Performing revolutionary solidarity in the absence of revolution: international conferences as institutionalized ritual in Vietnam
Oscar Salemink (University of Copenhagen)
Paper short abstract:
In this paper I discuss the ritualization of a series of international conferences in Vietnam, arguing that in the context of market reforms and the absence of revolution ritualization in terms of socialist brotherhood allowed academic leaders to perform revolutionary solidarity.
Paper long abstract:
In 1986 the Communist Party of Vietnam adopted capitalist reforms known as Đổi Mới in order to revive its moribund economy which had succumbed to revolutionary fervor after successful wars against France, the U.S. and China. With the demise of the Iron Curtain and the Soviet Union, Vietnam's communist allies fell away, necessitating accelerated market reforms and new alliances through rapid integration into regional (ASEAN) and international (UN, WB, WTO) organizations. The reforms were partly driven by enhanced international exposure. One common form of international exposure were the ubiquitous training and research workshops and conferences taking place in Hanoi and - to a lesser extent - HCM City. Workshops were a favorite method for foreign donor organizations to try and influence domestic policies through what they called 'capacity building'. For Vietnamese institutions - especially academic institutions - workshops constituted welcome monetary injections, both for the institutions and for individual participants who received envelopes with cash for their participation. In this paper I will analyze a series of major, prestigious conferences known as the International Conferences on Vietnamese Studies (1998, 2004, 2008, 2012), jointly organized by the Vietnam Academy of Social Sciences and the Vietnam National University (Hanoi), as ritualized events. I will show how the first ICVNS constituted an attempt to connect up with the world of Western scholarship on Vietnam. In subsequent conferences particular ingredients were ritualized, assuming the familiar ritual forms of the celebration of socialist brotherhood, and allowing academic leaders to perform revolutionary solidarity in the absence of revolution.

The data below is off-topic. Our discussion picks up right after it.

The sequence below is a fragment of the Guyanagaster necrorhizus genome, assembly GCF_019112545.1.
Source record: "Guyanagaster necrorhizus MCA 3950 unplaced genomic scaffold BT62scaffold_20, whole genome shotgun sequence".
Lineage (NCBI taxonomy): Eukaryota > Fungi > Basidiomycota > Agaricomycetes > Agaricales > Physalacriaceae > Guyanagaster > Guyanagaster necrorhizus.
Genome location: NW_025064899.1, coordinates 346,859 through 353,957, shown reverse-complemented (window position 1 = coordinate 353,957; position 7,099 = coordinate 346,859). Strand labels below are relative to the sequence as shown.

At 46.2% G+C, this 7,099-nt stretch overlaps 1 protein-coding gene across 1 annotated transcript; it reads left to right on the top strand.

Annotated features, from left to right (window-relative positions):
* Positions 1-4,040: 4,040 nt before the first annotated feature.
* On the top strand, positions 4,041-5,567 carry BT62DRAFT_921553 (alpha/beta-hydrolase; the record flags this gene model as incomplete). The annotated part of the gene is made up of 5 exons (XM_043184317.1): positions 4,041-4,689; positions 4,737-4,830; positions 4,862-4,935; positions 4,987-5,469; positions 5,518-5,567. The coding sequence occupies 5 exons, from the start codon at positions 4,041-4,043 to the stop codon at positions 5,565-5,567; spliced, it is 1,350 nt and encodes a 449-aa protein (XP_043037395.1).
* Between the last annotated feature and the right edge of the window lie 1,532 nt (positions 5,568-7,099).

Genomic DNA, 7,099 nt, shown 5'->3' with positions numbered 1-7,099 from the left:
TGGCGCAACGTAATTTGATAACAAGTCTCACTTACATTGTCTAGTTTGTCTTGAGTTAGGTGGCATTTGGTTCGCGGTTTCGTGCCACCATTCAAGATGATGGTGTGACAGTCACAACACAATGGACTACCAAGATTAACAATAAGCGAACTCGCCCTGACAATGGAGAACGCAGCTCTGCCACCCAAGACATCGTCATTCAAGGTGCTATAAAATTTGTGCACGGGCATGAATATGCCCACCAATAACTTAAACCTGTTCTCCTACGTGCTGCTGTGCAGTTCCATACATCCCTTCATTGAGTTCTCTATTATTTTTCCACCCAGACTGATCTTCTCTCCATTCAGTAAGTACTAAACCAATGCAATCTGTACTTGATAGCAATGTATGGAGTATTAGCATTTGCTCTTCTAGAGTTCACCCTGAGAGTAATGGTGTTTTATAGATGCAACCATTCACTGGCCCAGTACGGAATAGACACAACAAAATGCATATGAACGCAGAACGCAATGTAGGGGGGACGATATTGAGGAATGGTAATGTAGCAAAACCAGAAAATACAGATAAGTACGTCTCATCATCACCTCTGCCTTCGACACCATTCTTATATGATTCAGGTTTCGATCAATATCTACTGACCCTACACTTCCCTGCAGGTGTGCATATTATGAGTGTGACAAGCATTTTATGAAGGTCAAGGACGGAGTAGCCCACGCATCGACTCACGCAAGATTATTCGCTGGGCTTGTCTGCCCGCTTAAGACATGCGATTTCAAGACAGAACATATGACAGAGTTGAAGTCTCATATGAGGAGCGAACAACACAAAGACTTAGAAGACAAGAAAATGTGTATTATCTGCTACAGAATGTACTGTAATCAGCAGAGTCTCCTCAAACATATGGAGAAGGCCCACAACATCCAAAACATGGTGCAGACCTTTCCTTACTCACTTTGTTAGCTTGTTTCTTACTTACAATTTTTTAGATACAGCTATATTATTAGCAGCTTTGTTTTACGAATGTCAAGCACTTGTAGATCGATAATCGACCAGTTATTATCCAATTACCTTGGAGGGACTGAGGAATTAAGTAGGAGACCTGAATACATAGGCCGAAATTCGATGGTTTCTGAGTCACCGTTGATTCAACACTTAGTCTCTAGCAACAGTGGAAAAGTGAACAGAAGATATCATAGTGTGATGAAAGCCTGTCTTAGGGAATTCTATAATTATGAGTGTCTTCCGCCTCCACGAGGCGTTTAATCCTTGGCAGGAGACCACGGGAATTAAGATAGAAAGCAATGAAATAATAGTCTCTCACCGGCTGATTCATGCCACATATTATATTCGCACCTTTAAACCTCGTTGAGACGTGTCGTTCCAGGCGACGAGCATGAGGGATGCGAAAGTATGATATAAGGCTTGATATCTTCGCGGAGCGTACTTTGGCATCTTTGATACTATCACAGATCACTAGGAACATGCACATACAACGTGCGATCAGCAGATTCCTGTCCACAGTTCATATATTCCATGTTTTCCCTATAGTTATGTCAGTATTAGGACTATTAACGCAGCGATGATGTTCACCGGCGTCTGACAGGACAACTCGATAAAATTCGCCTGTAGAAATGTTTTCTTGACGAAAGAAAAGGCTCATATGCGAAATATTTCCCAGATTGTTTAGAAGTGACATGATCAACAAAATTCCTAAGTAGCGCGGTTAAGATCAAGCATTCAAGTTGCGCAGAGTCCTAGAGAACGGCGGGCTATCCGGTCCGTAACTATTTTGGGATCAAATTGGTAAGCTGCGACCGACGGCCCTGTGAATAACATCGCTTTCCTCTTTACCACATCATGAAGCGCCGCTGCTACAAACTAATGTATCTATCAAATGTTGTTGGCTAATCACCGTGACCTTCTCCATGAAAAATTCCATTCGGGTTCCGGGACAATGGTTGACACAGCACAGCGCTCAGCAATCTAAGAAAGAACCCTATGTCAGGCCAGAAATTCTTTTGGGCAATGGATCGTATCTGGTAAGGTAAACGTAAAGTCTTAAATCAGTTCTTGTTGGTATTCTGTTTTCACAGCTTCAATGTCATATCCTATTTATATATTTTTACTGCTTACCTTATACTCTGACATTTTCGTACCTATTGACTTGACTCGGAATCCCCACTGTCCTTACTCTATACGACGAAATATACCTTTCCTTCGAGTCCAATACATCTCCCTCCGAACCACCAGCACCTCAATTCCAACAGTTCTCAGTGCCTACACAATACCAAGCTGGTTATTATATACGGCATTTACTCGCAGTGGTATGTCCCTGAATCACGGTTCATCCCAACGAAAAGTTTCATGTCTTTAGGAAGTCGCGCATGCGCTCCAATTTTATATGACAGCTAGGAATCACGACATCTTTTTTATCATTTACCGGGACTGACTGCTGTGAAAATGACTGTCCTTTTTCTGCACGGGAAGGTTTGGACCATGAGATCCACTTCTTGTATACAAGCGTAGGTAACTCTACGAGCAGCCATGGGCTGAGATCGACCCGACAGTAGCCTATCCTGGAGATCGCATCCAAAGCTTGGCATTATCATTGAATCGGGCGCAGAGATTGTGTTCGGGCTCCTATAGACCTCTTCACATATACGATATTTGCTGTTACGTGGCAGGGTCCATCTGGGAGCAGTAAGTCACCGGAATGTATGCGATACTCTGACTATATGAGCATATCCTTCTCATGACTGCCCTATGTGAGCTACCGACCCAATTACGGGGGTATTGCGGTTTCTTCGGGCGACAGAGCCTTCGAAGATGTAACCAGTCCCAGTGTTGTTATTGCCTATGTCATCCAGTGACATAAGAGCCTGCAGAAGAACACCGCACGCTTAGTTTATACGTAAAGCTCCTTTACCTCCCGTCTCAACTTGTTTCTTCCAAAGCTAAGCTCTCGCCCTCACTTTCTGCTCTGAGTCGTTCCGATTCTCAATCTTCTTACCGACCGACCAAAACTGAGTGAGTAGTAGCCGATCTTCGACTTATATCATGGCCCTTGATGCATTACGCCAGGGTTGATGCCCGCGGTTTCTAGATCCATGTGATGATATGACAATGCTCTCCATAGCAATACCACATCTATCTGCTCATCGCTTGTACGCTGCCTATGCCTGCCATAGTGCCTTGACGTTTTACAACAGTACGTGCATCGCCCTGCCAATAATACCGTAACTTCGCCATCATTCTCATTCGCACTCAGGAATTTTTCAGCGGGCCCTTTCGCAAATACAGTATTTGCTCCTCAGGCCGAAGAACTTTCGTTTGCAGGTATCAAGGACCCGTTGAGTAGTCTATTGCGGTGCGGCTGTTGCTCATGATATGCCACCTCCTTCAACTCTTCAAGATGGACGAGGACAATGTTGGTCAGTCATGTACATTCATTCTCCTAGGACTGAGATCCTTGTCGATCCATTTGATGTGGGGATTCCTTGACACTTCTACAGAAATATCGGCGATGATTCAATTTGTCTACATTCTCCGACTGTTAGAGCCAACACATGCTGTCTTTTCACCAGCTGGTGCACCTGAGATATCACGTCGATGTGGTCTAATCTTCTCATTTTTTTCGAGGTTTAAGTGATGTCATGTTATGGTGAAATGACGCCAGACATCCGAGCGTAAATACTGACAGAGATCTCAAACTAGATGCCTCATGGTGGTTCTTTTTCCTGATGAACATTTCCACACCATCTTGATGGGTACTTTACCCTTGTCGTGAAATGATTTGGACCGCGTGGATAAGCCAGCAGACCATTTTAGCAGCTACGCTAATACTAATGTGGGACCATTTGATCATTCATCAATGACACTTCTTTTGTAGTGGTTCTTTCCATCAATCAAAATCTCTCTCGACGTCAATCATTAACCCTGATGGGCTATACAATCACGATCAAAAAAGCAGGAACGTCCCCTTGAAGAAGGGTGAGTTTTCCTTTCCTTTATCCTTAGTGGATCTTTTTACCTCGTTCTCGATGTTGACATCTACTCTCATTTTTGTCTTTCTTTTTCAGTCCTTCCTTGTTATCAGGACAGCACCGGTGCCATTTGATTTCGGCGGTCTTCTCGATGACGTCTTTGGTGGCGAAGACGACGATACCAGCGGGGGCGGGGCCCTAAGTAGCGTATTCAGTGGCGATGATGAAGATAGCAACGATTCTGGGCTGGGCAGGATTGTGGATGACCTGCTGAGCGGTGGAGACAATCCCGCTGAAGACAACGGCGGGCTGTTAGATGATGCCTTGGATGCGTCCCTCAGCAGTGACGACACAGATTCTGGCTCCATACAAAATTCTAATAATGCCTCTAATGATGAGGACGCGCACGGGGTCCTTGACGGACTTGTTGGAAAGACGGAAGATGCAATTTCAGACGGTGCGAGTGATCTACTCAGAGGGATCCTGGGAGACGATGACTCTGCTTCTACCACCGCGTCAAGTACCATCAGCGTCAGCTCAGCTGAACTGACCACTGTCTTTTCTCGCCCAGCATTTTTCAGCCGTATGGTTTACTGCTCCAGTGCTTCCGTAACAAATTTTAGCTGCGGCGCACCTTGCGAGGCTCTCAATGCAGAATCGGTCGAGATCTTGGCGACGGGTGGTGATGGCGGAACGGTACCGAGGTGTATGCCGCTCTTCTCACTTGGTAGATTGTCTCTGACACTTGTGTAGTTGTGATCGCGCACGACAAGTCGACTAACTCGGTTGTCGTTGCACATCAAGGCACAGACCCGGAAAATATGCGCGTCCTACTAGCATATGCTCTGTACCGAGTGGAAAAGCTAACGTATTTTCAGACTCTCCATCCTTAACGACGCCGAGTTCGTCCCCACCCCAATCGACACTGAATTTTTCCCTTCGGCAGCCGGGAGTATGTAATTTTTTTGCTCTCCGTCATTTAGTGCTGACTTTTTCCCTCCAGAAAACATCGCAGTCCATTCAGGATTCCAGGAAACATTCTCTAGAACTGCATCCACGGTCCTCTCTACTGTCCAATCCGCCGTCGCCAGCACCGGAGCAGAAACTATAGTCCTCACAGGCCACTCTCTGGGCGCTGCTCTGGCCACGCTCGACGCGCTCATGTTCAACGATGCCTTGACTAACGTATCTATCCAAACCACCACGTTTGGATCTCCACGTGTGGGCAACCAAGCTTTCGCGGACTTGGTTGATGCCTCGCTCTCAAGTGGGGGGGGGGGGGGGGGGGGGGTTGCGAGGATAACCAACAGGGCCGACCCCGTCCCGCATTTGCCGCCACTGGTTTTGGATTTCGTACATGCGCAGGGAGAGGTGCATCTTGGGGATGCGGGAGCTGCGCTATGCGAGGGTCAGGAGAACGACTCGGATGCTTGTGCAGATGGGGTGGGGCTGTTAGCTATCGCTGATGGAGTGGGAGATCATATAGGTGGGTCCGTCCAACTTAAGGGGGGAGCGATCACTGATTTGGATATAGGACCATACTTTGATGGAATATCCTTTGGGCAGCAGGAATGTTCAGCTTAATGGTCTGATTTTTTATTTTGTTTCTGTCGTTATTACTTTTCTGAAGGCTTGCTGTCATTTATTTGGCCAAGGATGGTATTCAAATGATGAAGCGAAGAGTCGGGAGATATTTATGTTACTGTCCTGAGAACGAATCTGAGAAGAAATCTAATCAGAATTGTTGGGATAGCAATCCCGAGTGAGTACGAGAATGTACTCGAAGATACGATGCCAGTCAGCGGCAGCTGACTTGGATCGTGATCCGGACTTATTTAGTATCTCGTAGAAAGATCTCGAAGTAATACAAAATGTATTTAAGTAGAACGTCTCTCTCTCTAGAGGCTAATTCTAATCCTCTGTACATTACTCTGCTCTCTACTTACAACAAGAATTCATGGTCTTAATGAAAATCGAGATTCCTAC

The institutionalization of revolutionary movements: ethnographic case studies